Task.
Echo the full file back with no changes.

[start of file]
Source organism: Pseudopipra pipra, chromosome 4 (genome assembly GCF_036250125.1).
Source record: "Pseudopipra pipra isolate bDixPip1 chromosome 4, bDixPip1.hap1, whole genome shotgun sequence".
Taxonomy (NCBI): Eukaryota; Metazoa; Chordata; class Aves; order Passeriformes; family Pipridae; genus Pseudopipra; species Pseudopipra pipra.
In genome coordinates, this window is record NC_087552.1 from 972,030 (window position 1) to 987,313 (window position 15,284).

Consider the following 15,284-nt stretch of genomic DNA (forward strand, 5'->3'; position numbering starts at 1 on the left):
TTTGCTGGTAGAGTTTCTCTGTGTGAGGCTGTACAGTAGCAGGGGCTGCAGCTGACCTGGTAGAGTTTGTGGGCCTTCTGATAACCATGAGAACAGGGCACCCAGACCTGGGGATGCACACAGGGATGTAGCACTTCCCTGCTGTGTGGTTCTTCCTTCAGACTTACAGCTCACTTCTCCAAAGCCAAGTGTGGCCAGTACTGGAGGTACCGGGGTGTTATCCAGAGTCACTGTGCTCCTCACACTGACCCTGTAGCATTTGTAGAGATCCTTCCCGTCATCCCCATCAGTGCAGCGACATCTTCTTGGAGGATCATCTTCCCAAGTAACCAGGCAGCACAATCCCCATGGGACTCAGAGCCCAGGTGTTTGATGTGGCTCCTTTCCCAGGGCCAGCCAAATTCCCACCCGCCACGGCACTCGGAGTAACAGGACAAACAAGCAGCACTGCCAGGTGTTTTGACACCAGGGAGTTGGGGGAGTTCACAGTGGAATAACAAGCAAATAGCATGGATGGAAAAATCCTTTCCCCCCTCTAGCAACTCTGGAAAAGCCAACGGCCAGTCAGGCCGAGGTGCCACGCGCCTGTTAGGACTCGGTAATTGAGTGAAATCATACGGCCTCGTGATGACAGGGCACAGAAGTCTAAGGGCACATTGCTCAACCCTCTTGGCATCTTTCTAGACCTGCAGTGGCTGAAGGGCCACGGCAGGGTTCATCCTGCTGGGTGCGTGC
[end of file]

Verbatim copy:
Source organism: Pseudopipra pipra, chromosome 4 (genome assembly GCF_036250125.1).
Source record: "Pseudopipra pipra isolate bDixPip1 chromosome 4, bDixPip1.hap1, whole genome shotgun sequence".
Taxonomy (NCBI): Eukaryota; Metazoa; Chordata; class Aves; order Passeriformes; family Pipridae; genus Pseudopipra; species Pseudopipra pipra.
In genome coordinates, this window is record NC_087552.1 from 972,030 (window position 1) to 987,313 (window position 15,284).

Consider the following 15,284-nt stretch of genomic DNA (forward strand, 5'->3'; position numbering starts at 1 on the left):
TTTGCTGGTAGAGTTTCTCTGTGTGAGGCTGTACAGTAGCAGGGGCTGCAGCTGACCTGGTAGAGTTTGTGGGCCTTCTGATAACCATGAGAACAGGGCACCCAGACCTGGGGATGCACACAGGGATGTAGCACTTCCCTGCTGTGTGGTTCTTCCTTCAGACTTACAGCTCACTTCTCCAAAGCCAAGTGTGGCCAGTACTGGAGGTACCGGGGTGTTATCCAGAGTCACTGTGCTCCTCACACTGACCCTGTAGCATTTGTAGAGATCCTTCCCGTCATCCCCATCAGTGCAGCGACATCTTCTTGGAGGATCATCTTCCCAAGTAACCAGGCAGCACAATCCCCATGGGACTCAGAGCCCAGGTGTTTGATGTGGCTCCTTTCCCAGGGCCAGCCAAATTCCCACCCGCCACGGCACTCGGAGTAACAGGACAAACAAGCAGCACTGCCAGGTGTTTTGACACCAGGGAGTTGGGGGAGTTCACAGTGGAATAACAAGCAAATAGCATGGATGGAAAAATCCTTTCCCCCCTCTAGCAACTCTGGAAAAGCCAACGGCCAGTCAGGCCGAGGTGCCACGCGCCTGTTAGGACTCGGTAATTGAGTGAAATCATACGGCCTCGTGATGACAGGGCACAGAAGTCTAAGGGCACATTGCTCAACCCTCTTGGCATCTTTCTAGACCTGCAGTGGCTGAAGGGCCACGGCAGGGTTCATCCTGCTGGGTGCGTGC